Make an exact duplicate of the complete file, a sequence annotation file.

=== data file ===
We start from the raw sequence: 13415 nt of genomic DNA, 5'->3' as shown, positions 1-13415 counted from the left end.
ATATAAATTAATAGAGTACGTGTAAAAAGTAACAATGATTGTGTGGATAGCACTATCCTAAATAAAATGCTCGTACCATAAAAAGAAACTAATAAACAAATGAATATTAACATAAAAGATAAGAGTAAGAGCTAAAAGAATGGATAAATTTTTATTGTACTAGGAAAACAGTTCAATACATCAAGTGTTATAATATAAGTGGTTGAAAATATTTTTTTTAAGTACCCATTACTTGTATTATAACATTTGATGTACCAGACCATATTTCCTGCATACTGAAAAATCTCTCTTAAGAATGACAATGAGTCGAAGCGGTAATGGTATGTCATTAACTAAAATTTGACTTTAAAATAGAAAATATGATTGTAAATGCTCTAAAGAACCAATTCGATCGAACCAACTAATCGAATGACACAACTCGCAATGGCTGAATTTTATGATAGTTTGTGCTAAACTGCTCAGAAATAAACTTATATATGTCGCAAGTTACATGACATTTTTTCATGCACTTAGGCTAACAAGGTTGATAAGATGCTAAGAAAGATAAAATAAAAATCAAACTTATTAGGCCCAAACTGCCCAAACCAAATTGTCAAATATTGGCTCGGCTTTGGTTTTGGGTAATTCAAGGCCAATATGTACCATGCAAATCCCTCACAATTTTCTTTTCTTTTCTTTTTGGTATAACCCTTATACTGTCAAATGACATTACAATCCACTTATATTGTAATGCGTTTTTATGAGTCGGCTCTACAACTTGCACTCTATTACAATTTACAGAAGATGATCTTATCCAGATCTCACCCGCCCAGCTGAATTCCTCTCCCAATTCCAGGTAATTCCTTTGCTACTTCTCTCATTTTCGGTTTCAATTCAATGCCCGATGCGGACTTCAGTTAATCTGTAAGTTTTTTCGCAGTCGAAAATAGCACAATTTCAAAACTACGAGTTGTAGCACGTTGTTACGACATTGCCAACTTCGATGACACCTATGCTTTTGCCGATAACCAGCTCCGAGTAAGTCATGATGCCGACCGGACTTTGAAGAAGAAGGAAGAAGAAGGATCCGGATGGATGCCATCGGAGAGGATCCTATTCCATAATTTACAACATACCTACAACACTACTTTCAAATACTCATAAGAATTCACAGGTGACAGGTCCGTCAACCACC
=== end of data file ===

We start from the raw sequence: 13415 nt of genomic DNA, 5'->3' as shown, positions 1-13415 counted from the left end.
ATATAAATTAATAGAGTACGTGTAAAAAGTAACAATGATTGTGTGGATAGCACTATCCTAAATAAAATGCTCGTACCATAAAAAGAAACTAATAAACAAATGAATATTAACATAAAAGATAAGAGTAAGAGCTAAAAGAATGGATAAATTTTTATTGTACTAGGAAAACAGTTCAATACATCAAGTGTTATAATATAAGTGGTTGAAAATATTTTTTTTAAGTACCCATTACTTGTATTATAACATTTGATGTACCAGACCATATTTCCTGCATACTGAAAAATCTCTCTTAAGAATGACAATGAGTCGAAGCGGTAATGGTATGTCATTAACTAAAATTTGACTTTAAAATAGAAAATATGATTGTAAATGCTCTAAAGAACCAATTCGATCGAACCAACTAATCGAATGACACAACTCGCAATGGCTGAATTTTATGATAGTTTGTGCTAAACTGCTCAGAAATAAACTTATATATGTCGCAAGTTACATGACATTTTTTCATGCACTTAGGCTAACAAGGTTGATAAGATGCTAAGAAAGATAAAATAAAAATCAAACTTATTAGGCCCAAACTGCCCAAACCAAATTGTCAAATATTGGCTCGGCTTTGGTTTTGGGTAATTCAAGGCCAATATGTACCATGCAAATCCCTCACAATTTTCTTTTCTTTTCTTTTTGGTATAACCCTTATACTGTCAAATGACATTACAATCCACTTATATTGTAATGCGTTTTTATGAGTCGGCTCTACAACTTGCACTCTATTACAATTTACAGAAGATGATCTTATCCAGATCTCACCCGCCCAGCTGAATTCCTCTCCCAATTCCAGGTAATTCCTTTGCTACTTCTCTCATTTTCGGTTTCAATTCAATGCCCGATGCGGACTTCAGTTAATCTGTAAGTTTTTTCGCAGTCGAAAATAGCACAATTTCAAAACTACGAGTTGTAGCACGTTGTTACGACATTGCCAACTTCGATGACACCTATGCTTTTGCCGATAACCAGCTCCGAGTAAGTCATGATGCCGACCGGACTTTGAAGAAGAAGGAAGAAGAAGGATCCGGATGGATGCCATCGGAGAGGATCCTATTCCATAATTTACAACATACCTACAACACTACTTTCAAATACTCATAAGAATTCACAGGTGACAGGTCCGTCAACCACC